Online retailers fight state sales tax directive
Out-of-state web-based retailers are taking a stand against paying sales tax in the state of Massachusetts.
According to a directive from the Department of Revenue, any online retailer vendor headquartered outside of the state is required to register, collect and remit sales tax. In Massachusetts, this is 6.25%. The directive applies to companies that sold more than $500,000 annually in the state and made sales for in-state delivery in 100 or more transactions.
The rule, called Department of Revenue Directive 17-1, will take hold on July 1. However, retailers are not going down without a fight.
Enlisting the help of NetChoice, a national trade association that represents online retailers, and the American Catalog Mailers Association, retailers are working to block the directive. Specifically, the team, which represents companies including PayPal and eBay, filed a motion in Massachusetts Superior Court stating that the directive is unconstitutional and violates the Internet Tax Freedom Act (ITFA), a federal ban on Internet access taxes; the commerce clause, and the state’s own procedure for implementing regulations.
“The Massachusetts regulation blatantly violates Supreme Court precedent and the Internet Tax Freedom Act, a law Congress enacted specifically to stop states from imposing sales that discriminate against the Internet,” Steve DelBianco, executive director of NetChoice.
The groups also argue that the directive violates the ITFA because it “imposes an obligation on certain Internet vendors to collect and remit sales or use tax on electronic commerce that are not imposed on other vendors who do not or might make sales of similar goods and services” through other means, such as catalog or mail order, according to the filing.
The Department of Revenue upholds that the rule intends to provide a level playing field for Massachusetts retailers."Challenges are not unexpected, and the Department will work with the Attorney General’s Office to defend the directive,” said DOR spokeswoman Nicole St. Peter Mac Dermott.
Next Big Thing: An IoT product senses funding
There’s no shortage of inventors and investors in the smart home space. And entrepreneurs have discovered the potential at the intersection of Internet and Things, or IoT.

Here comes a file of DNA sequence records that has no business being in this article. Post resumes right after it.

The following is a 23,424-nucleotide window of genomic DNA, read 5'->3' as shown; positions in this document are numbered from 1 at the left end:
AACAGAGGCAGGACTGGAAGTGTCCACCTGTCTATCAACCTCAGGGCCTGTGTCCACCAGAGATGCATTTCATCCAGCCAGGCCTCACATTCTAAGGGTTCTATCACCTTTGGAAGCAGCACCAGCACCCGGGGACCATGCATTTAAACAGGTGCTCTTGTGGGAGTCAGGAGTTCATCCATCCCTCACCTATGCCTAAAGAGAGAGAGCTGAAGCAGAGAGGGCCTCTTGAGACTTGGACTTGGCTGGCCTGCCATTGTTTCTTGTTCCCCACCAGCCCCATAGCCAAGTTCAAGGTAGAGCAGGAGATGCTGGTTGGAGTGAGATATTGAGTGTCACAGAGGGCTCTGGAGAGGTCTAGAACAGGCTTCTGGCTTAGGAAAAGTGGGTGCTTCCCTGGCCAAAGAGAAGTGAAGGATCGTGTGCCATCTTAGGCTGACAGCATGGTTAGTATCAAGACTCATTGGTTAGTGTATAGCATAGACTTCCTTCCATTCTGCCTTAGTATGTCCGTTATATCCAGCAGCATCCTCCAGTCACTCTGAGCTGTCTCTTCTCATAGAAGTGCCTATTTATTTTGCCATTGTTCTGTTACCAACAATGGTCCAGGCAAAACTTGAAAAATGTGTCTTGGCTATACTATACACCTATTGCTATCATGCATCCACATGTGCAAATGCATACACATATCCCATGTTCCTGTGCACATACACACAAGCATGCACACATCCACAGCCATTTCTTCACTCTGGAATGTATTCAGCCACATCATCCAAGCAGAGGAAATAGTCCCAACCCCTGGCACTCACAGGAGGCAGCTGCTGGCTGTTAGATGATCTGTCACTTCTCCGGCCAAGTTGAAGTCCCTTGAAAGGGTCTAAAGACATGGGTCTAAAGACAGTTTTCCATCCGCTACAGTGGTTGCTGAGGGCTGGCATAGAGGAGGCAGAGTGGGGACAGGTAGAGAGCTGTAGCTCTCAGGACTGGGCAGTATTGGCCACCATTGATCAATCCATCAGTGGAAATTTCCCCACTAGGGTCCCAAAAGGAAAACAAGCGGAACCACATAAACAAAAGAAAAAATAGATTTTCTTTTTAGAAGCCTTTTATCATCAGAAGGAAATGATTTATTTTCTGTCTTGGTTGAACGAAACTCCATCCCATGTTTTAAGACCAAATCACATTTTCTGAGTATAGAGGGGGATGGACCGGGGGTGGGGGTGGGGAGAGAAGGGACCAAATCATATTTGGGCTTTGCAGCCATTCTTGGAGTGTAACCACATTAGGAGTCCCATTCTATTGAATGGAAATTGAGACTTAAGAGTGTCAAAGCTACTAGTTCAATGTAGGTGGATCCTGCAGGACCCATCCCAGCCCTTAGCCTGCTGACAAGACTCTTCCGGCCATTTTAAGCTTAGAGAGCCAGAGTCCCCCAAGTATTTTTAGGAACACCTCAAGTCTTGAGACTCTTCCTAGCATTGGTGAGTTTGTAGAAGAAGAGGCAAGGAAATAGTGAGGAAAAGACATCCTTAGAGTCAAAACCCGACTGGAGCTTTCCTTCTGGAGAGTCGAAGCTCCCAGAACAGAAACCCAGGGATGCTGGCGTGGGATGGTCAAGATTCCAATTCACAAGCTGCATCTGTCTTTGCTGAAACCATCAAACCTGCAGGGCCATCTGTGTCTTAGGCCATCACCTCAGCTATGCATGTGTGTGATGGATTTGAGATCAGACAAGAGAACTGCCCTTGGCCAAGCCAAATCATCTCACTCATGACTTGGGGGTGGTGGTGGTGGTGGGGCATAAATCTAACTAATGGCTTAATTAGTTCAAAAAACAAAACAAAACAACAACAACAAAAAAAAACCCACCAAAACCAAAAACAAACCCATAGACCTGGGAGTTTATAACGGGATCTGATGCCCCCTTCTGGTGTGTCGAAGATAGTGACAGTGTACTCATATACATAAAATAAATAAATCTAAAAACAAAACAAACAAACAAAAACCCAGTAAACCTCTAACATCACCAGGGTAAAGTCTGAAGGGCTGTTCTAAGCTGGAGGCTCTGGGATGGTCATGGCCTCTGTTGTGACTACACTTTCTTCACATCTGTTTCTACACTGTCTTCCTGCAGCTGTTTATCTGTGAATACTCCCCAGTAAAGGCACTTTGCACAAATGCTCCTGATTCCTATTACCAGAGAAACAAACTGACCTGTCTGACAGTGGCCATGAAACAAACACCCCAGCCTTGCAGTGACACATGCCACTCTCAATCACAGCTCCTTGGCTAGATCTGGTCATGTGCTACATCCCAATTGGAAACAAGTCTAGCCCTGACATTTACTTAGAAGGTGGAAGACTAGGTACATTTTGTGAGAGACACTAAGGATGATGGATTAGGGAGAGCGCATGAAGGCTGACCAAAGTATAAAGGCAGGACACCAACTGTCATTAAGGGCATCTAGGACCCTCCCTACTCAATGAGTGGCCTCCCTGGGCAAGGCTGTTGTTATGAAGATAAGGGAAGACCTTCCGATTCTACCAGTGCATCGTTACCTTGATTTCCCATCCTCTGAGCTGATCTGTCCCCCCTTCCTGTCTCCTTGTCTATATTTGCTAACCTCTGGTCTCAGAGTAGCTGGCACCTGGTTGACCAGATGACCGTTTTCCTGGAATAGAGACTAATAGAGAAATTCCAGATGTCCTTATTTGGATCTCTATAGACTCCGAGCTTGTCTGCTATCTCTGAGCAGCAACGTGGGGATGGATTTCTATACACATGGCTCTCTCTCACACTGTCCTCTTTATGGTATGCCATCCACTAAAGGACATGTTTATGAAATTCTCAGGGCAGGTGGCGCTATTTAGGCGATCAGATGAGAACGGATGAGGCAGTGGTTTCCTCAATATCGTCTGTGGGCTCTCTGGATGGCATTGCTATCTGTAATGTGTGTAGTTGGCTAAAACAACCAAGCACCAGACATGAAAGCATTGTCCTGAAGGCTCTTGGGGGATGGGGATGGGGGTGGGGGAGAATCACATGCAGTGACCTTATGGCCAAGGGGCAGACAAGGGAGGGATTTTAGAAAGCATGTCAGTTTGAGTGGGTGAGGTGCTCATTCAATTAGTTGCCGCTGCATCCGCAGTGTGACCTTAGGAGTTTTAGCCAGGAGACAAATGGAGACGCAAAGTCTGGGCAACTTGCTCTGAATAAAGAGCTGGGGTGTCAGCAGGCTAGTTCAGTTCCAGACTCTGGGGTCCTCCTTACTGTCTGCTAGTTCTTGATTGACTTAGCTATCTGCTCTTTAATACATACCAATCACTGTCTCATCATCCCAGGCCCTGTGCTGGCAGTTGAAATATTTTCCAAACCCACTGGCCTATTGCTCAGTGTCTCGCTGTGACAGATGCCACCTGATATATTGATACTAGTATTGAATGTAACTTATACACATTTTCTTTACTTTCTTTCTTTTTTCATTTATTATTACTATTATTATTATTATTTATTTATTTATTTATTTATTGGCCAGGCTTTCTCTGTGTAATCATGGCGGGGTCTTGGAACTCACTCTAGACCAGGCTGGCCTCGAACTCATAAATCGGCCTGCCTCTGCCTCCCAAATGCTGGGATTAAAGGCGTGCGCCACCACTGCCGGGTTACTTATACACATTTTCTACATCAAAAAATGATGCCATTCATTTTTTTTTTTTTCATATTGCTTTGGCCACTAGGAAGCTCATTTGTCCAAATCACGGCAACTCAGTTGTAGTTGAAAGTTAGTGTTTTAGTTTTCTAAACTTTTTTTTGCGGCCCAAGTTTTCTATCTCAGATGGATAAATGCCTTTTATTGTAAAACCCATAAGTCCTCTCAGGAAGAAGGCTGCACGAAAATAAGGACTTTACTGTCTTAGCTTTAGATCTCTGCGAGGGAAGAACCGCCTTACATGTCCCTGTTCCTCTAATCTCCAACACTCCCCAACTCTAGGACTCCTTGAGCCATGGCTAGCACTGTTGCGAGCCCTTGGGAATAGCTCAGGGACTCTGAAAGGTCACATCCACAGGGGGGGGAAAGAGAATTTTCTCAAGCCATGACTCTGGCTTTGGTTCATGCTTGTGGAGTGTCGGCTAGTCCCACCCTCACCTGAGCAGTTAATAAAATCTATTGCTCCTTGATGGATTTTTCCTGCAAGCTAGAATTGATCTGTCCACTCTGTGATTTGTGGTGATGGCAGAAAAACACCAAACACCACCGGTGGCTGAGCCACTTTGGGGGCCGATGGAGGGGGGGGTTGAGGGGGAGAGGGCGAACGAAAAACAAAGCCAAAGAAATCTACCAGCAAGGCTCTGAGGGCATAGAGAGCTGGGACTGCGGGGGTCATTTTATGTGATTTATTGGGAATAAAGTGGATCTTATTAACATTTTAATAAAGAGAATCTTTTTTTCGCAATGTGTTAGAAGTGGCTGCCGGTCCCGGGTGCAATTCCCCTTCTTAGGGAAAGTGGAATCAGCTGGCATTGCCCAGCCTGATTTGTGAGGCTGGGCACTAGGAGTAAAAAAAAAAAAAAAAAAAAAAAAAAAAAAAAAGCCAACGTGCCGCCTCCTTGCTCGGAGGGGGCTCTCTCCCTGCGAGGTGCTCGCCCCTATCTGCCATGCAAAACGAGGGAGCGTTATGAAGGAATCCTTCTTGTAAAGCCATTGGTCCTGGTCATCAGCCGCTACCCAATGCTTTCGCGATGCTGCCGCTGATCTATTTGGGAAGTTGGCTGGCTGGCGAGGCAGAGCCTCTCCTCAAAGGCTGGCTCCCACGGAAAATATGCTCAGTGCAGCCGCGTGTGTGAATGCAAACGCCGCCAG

Now knocking on the door of acceptance is a product called Notion, which made news recently by securing millions in funding from a group of investors. Notion describes itself as “the complete home awareness solution powered by an all-in-one IoT smart home sensor.”
Its $10 million in Series A funding was led by Draper Nexus and TransLink Capital, with additional participation from existing investors XL Innovate, Mesh VC and others, the latest round brings Notion’s total funding to approximately $15 million since its launch in 2013.
“At Notion, it’s our mission to build products and services that give homeowners peace of mind and ultimately empower them to live better, more present lives. That’s what complete home awareness means to us,” said Brett Jurgens, Co-Founder and CEO of Notion. “This additional funding will allow us to amplify our relationships with insurance companies, and we’re excited to work alongside these partners to build more positive connections with homeowners and reward them with reduced insurance costs.”
Notion points to its partnership with three of the top five home insurance providers in the country to offer a cost-effective loss mitigation system and home telematics solution. It will use the new funding to expand those existing partnerships, as well as pursue new relationships with leading property insurers. The capital will also support product development and manufacturing, increased marketing efforts, and critical hires across the company’s engineering, data science and marketing departments.
Home monitoring solutions come in two basic flavors, in the Notion world view: traditional, expensive security companies that require a hefty monthly fee and long-term contract, or more complicated DIY solutions that are limited to a single use.
Notion paints its program as low-cost and easy-to-install. Each sensor is identical and multi-functional, which means homeowners can place them in different spots around their home depending on what they care about — from doors opening and closing, to monitoring temperature, to detecting water leaks or a sounding alarm.
In addition to leading the round, Mitch Kitamura, Managing Director at Draper Nexus, and Toshi Otani, Co-Founder and Managing Director at TransLink Capital, will join the Notion board of directors.
“By putting Notion into homes across the country, insurance companies have unlocked an opportunity to positively engage with mainstream consumers via smart home technology,” Kitamura said.